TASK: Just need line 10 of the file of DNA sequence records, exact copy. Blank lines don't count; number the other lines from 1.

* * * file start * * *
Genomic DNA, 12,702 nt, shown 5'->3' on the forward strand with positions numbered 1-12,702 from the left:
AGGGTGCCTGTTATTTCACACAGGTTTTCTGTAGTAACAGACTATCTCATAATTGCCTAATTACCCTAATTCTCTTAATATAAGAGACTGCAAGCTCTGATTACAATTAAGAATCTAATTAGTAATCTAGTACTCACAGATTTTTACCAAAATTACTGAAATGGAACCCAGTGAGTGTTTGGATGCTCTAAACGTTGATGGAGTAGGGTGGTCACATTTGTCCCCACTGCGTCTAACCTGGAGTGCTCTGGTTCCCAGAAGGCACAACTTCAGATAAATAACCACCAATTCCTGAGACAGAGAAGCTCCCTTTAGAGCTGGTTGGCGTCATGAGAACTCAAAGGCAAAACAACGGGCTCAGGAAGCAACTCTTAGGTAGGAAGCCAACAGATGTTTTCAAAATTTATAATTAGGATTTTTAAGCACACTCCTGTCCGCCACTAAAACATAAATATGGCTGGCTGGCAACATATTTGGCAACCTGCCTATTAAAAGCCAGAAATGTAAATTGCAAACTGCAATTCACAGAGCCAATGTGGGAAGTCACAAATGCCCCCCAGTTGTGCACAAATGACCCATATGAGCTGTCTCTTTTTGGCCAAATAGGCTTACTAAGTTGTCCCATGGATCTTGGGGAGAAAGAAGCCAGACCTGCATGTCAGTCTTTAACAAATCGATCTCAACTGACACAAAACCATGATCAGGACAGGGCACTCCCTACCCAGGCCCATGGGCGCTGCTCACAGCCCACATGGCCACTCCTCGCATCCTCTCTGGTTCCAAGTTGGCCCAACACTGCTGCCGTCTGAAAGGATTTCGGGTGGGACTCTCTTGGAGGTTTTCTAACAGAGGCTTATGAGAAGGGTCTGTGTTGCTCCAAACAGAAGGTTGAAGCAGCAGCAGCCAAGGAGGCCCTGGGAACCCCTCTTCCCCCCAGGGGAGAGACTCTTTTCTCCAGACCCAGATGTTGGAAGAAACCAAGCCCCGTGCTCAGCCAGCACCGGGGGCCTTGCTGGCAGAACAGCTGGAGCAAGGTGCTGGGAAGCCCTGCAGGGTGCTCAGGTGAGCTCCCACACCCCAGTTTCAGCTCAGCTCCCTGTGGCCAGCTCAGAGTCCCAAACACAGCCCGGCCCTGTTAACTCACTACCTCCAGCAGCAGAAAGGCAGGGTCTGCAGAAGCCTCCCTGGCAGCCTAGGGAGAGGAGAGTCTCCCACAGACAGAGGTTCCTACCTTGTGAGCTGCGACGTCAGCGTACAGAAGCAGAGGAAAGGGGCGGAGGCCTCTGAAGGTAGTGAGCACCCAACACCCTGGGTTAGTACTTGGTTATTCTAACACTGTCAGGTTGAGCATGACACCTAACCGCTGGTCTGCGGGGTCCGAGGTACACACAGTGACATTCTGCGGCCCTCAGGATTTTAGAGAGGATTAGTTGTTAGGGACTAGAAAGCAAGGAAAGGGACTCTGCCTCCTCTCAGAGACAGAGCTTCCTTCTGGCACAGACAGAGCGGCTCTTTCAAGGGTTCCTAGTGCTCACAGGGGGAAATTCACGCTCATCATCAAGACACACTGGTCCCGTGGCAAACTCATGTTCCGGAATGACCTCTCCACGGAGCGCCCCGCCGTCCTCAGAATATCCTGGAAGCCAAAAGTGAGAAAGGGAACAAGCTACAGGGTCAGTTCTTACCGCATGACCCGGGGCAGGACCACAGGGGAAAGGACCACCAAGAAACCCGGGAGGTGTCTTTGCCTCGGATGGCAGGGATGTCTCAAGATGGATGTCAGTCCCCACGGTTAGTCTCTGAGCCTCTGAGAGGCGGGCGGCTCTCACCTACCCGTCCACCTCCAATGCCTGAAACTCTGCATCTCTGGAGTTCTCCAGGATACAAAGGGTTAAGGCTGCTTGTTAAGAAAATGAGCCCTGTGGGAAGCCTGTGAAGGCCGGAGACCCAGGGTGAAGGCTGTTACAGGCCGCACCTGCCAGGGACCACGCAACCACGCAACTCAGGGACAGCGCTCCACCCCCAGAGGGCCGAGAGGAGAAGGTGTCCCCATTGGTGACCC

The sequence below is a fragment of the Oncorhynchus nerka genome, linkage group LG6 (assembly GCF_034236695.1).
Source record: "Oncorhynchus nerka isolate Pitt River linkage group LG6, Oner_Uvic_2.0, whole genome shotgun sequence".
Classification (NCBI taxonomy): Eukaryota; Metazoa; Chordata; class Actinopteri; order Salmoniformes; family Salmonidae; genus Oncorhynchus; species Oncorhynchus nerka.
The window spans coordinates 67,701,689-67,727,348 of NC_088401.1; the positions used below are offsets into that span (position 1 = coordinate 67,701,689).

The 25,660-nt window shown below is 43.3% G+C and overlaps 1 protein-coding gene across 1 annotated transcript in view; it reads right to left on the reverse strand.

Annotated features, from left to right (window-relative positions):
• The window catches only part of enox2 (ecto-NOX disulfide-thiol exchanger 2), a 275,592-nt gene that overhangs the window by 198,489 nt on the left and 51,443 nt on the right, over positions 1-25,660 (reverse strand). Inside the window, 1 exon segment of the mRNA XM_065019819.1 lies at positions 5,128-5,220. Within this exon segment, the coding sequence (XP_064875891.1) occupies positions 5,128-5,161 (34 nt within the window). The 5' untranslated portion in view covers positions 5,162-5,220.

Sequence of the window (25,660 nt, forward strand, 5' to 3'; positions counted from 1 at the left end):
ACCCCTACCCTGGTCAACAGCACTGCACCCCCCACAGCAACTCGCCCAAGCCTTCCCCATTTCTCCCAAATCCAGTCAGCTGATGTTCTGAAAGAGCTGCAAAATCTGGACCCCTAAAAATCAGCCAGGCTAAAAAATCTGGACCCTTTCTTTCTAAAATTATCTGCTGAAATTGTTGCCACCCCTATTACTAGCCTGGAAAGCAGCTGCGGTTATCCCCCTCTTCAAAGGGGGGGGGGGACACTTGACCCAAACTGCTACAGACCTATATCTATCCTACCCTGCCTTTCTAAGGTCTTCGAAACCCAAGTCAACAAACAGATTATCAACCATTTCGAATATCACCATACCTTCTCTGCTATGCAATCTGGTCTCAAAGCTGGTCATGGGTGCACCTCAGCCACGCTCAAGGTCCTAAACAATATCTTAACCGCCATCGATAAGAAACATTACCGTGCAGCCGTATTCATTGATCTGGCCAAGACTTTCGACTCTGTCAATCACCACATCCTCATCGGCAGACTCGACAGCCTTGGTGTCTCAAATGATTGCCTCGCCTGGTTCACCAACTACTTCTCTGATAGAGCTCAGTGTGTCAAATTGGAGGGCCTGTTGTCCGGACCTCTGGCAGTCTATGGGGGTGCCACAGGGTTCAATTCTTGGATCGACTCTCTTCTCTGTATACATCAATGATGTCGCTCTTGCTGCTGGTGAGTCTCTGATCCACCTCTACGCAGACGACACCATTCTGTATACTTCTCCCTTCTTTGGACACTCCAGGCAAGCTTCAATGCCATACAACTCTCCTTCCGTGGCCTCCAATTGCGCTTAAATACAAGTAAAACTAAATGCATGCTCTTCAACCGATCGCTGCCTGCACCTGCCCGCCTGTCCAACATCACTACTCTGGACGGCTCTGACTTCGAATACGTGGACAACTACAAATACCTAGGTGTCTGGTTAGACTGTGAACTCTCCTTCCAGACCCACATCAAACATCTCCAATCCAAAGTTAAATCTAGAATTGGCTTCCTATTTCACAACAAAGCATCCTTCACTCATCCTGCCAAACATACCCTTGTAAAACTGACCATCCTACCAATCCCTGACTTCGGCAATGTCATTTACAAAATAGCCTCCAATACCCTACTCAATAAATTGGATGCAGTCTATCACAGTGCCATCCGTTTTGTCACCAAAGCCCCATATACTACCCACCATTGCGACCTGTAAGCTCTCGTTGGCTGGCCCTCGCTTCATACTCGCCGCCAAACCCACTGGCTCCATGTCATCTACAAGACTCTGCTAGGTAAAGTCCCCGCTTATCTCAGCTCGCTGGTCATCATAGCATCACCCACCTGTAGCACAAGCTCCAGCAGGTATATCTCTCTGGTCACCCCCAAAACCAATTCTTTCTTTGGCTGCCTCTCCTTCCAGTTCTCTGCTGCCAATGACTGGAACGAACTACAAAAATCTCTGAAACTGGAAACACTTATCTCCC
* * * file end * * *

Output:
Sequence of the window (25,660 nt, forward strand, 5' to 3'; positions counted from 1 at the left end):